Microsoft recently announced to its system-building partners that they would extend the pull date on Windows XP past the originally announced January 31, 2009.
These system builders are going to be allowed orders of XP all the way up until January 31, and they can ship them until May 30. “This is a good solution to support the customers that are standardized still on XP,” stated Michael Schwab, the co-president of D&H Distributing. “In this case, people contemplated buying in larger quantities [of XP licenses] and holding on to them. But that would have caused a bubble [from] people buying five months of supply in January.”
This appears to be another sign of the market’s resistance to getting Windows Vista. Despite all the clever ads, it still seems that people prefer Windows XP to the pretty new OS.
What about you? Are you still set in your XP ways or have you moved on to Vista? Let us know in the comments.
Depending on the manufacturer of your notebook, finding updated drivers can be somewhat of a pain. After all, we are assuming that searching through a tangled index of cryptic model numbers probably wasn’t the game you intended to play when you bought your gaming notebook. That’s why we are pleased to pass on the contents of a press release we received from Nvidia which is intended to spread the good news. Your laptop’s GPU drivers can now be obtained directly from Nvidia.com. Using a generic driver platform should allow notebook owners to receive much more timely updates similar to their desktop based brethren. As of right now, only owners of 7, 8, and 9 series GeForce chips as well as Quadro qualify for this offer, but it’s a great start.
To further sweeten the pot, owners of 8 and 9 series GeForce chips will be given both PhysX and CUDA support through the beta driver available. A WHQL certified driver is planned for release early next year. This will go a long way towards ensuring better compatibility on gaming laptops and is something I’m sure we would all like to see migrate to other hardware manufacturers.
About a month ago we took a look at a disturbing new trend that was emerging in Australia involving the movie industry’s new approach to copyright enforcement. It now appears as though this heavy handed approach has indeed crossed the ocean and the RIAA is preparing to switch gears. Over the past 6 years the music industry has initiated lawsuits against over 35,000 people. Seniors, minors, or the deceased, nobody was safe from the wrath of the recording industry. This public relations nightmare was bound to end sooner or later, but their new approach could see tens of thousands of internet users booted off the web.
The Wall Street Journal has uncovered agreements made between several unnamed ISP’s and the RIAA which will make it possible for them to force internet service providers to disconnect user’s who refuse to cease and desist music sharing after being issued a written warning. Warnings will likely start with an emailed notice of violation which can then lead to restricted bandwidth, or in worst case scenarios as we mentioned before, the disconnection of internet service. Under the newly proposed system, the RIAA would forward a notice to the ISP of an offending IP address, and would leave it up to the provider to contact the individual customer. The positive change here would be that your privacy would not be compromised, and the RIAA would not require disclosure of the customer’s name.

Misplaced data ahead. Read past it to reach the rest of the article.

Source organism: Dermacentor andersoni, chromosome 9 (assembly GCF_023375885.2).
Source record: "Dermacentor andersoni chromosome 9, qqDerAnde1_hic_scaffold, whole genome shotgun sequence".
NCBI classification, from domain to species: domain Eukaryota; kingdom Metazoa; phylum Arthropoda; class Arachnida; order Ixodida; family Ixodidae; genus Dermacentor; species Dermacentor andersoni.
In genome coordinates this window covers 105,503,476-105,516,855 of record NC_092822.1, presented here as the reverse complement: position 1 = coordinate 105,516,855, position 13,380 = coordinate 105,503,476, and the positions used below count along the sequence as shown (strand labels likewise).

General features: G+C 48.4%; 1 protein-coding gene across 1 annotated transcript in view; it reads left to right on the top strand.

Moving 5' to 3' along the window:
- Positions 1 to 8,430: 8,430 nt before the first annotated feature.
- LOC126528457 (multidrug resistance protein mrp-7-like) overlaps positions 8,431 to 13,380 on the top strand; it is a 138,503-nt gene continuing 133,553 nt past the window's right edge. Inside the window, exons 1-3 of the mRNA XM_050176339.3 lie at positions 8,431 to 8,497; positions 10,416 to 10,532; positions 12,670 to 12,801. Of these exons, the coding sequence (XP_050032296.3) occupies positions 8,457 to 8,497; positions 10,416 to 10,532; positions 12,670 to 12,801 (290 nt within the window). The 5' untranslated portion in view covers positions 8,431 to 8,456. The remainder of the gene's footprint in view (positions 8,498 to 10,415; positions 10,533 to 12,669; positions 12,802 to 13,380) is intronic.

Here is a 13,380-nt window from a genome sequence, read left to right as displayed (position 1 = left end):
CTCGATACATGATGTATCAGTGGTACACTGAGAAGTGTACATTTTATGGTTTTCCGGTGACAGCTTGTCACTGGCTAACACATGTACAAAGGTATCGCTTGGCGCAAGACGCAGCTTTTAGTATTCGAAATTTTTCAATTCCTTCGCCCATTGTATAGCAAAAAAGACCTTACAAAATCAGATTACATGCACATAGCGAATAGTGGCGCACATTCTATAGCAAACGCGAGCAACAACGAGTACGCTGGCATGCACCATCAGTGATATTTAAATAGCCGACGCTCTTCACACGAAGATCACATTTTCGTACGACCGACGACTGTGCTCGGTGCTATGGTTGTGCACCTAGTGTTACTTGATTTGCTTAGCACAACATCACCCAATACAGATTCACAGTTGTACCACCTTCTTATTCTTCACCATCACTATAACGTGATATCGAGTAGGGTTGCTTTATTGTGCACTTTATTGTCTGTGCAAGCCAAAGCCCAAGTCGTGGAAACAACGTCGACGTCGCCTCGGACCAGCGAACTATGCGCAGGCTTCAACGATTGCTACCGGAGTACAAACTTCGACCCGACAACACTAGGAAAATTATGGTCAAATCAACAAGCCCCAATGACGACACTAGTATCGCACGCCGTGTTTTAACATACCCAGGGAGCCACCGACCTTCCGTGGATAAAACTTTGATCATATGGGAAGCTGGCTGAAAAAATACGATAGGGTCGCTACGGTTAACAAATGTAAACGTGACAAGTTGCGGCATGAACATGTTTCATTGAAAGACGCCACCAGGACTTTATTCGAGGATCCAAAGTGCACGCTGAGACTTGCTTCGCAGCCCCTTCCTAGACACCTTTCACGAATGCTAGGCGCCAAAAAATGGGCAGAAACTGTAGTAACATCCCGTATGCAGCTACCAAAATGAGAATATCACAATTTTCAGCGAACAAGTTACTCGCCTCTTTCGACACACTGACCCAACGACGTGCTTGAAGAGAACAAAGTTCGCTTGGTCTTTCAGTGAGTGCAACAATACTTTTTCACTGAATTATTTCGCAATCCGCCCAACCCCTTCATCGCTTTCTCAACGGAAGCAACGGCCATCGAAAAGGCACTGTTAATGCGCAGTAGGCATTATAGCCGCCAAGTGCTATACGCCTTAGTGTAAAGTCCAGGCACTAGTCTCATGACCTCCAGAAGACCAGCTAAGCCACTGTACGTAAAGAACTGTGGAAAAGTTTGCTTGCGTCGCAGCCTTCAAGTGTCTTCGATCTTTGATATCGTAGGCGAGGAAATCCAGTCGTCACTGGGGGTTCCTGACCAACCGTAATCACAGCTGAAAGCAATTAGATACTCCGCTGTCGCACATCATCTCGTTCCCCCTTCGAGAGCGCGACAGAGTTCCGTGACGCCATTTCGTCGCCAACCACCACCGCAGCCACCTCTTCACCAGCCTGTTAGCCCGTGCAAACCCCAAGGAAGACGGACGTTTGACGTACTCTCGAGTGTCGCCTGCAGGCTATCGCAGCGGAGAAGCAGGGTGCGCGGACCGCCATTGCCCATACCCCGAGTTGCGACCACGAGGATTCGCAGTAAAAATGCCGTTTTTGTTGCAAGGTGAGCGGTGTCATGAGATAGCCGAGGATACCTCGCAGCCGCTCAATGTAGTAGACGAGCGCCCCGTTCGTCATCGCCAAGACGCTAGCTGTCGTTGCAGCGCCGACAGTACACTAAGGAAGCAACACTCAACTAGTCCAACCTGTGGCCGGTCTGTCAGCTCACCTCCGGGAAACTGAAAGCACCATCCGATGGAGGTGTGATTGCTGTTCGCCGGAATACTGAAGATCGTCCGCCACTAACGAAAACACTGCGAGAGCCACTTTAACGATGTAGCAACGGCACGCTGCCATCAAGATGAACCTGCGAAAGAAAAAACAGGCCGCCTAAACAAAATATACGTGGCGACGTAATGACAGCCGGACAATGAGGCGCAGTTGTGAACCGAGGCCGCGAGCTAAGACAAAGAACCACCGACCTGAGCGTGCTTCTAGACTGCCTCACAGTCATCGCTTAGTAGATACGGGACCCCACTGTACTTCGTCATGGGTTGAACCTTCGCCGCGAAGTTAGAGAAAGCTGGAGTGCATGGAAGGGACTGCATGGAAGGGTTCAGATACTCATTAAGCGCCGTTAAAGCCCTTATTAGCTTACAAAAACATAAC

The RIAA believes this new approach will “reach more people” and that it cannot afford to ignore piracy. The group cites NPD figures which show that the growth of illegally downloaded content has stalled in the wake of the uncertainty surrounding the lawsuits. Their new approach would be much more covert, and would likely attract less media attention.
So would you rather be sued or booted off the net? I think I’ll pay the 99 cents a track thank you very much.
The results are in, and this might not surprise you, but Google’s market share is on the rise. November’s results show a meager, but still notable bump of 0.4 percent giving Google a grand total of 63.5 percent of all searches being done in the US. Google’s gains came mostly on the back of Microsoft’s Live Search and Ask.com which both gave up 0.2 percent. In terms of overall search engine market demand, the number of total inquires slipped a surprising 3 percent over October’s numbers. All the major search players noticed a roughly proportional drop in activity.
Despite the fact that Google appears to be well on track for world search domination, it’s worth pointing out that it isn’t all smooth sailing. The last time we reported on market share results back in August, Google enjoyed a whopping 69.17 percent of the global search market. Some of the smaller players such as AOL and Ask continue to hobble along with 3 to 4 percent of the market, but even though these numbers sound paltry, each 1 percent of the search market is reportedly worth around a billion dollars. That’s probably why competitors keep popping up, and seem to be slow to disappear.
If you're tired of tiny form-factor HTPCs run by underwhelming processors, the newest version of the Epson Endeavor ST HTPC is a shot of adrenaline. As Nexus404 reports, the new ST120, which measures only 75x185x195 mm (or approximately 2.95x7.28x7.68 inches), features powerful processing and movie playback power:
Core 2 Duo processor running at speeds from 2.26-2.8GHz
GM45 Express chipset